Let me also introduce Mwyndeg. Mwyndeg only exists as a concept at the moment. At the moment I think next year will involve living in a campervan. And I want a name for my campervan, so I picked Mwyndeg. For a bunch of reasons really. I am currently living in North Wales, here welsh identity and culture are tied very closely to the language (which I shamefully haven’t learnt yet, that is an aim for next year) and I wanted to reflect the distinctly welsh element by using a welsh language name. I wanted a name beginning with M, so she and I could meander and also because then she can be “Mwyndeg the Methodist-mobile, or the methomobile” or something cool-sounding like that! I also wanted a slightly unusual name; Myfanwy would not cut it, despite being lovely and welsh. And, because I wasn’t picky enough already, I wanted one with a nice meaning. So Mwyndeg it was. As it comes from words meaning gentle and pretty. So there you have Mwyndeg. She is literally just a name and a scant wish-list of features at the moment, but when she gets closer to reality I shall blog about her with great excitement!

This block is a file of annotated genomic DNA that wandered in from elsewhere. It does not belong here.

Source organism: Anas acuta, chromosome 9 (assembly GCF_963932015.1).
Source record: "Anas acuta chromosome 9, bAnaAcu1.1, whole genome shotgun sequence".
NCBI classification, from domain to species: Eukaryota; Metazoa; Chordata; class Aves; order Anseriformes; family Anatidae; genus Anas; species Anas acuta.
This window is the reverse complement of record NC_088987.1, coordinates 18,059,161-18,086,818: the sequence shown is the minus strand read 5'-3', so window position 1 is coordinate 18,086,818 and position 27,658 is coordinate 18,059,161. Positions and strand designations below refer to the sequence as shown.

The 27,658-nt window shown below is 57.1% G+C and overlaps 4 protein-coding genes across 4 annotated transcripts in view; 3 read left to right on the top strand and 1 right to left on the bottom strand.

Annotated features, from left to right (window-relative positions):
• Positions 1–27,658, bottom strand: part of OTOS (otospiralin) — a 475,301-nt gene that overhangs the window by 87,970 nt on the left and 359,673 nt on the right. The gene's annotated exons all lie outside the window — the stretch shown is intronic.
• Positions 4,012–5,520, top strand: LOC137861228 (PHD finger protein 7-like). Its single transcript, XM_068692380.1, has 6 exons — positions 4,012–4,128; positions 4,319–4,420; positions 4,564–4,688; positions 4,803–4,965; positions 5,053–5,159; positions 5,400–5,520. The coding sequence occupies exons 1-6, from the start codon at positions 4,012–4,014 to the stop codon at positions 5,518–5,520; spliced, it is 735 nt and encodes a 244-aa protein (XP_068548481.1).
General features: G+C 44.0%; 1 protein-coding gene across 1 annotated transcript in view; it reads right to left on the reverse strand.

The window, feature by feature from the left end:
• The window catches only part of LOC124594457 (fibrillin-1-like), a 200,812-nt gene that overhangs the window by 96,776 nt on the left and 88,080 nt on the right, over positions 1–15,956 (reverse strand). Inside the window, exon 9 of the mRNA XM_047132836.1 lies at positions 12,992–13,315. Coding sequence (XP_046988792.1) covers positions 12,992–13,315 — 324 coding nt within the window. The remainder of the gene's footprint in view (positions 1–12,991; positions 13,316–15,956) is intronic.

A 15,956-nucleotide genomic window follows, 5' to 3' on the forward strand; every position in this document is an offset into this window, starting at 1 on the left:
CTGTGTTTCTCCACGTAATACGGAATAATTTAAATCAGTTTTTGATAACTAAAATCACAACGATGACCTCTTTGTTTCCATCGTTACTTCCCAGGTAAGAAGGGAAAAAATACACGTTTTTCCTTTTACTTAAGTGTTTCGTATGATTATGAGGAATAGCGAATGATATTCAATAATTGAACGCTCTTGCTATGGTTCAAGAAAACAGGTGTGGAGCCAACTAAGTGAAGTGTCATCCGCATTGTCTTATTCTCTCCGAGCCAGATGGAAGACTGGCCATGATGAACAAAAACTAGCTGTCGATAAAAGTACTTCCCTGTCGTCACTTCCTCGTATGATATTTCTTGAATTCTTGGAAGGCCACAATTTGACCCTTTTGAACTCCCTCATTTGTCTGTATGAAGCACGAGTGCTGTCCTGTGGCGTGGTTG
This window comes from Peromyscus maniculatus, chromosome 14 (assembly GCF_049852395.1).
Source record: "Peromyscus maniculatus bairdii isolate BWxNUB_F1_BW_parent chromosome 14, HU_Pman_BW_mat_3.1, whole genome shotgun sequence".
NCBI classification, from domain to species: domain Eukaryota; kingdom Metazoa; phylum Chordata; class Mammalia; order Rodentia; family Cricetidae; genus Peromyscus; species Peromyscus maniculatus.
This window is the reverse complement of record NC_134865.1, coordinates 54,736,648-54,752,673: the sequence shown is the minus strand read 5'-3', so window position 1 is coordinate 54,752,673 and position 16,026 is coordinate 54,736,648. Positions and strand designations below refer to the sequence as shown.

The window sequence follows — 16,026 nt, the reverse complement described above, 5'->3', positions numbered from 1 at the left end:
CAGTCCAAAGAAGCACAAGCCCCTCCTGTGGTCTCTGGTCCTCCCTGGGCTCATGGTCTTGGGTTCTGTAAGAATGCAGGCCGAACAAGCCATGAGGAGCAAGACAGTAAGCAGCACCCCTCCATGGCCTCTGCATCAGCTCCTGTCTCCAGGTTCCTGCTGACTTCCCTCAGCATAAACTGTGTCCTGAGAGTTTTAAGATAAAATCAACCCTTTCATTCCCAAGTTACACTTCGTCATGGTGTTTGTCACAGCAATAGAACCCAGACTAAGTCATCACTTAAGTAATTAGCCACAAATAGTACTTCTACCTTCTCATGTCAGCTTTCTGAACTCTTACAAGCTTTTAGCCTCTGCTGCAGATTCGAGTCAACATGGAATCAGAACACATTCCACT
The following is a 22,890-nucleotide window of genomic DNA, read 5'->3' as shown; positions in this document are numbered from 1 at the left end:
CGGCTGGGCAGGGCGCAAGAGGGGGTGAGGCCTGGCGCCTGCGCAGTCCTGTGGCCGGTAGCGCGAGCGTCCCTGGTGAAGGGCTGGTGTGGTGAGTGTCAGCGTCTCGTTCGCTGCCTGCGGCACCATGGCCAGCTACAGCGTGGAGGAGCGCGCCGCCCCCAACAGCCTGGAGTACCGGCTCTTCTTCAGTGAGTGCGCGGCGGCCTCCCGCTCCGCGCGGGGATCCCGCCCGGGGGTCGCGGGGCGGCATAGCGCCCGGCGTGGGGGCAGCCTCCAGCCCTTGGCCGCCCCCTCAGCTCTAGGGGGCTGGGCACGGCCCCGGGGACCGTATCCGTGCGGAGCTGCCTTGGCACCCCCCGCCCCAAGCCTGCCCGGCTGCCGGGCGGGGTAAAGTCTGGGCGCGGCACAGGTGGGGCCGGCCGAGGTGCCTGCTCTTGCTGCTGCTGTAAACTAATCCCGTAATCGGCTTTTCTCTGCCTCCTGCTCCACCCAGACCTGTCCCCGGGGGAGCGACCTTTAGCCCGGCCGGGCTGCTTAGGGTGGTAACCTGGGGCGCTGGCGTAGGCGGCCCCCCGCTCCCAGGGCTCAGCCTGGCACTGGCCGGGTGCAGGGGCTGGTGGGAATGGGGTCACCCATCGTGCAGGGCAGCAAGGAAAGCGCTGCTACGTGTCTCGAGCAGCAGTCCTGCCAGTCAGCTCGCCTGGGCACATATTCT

So here I am, starting my blog, just before the adventure starts really, waiting to first dip my toes into exploring this sense of call and into blogging too1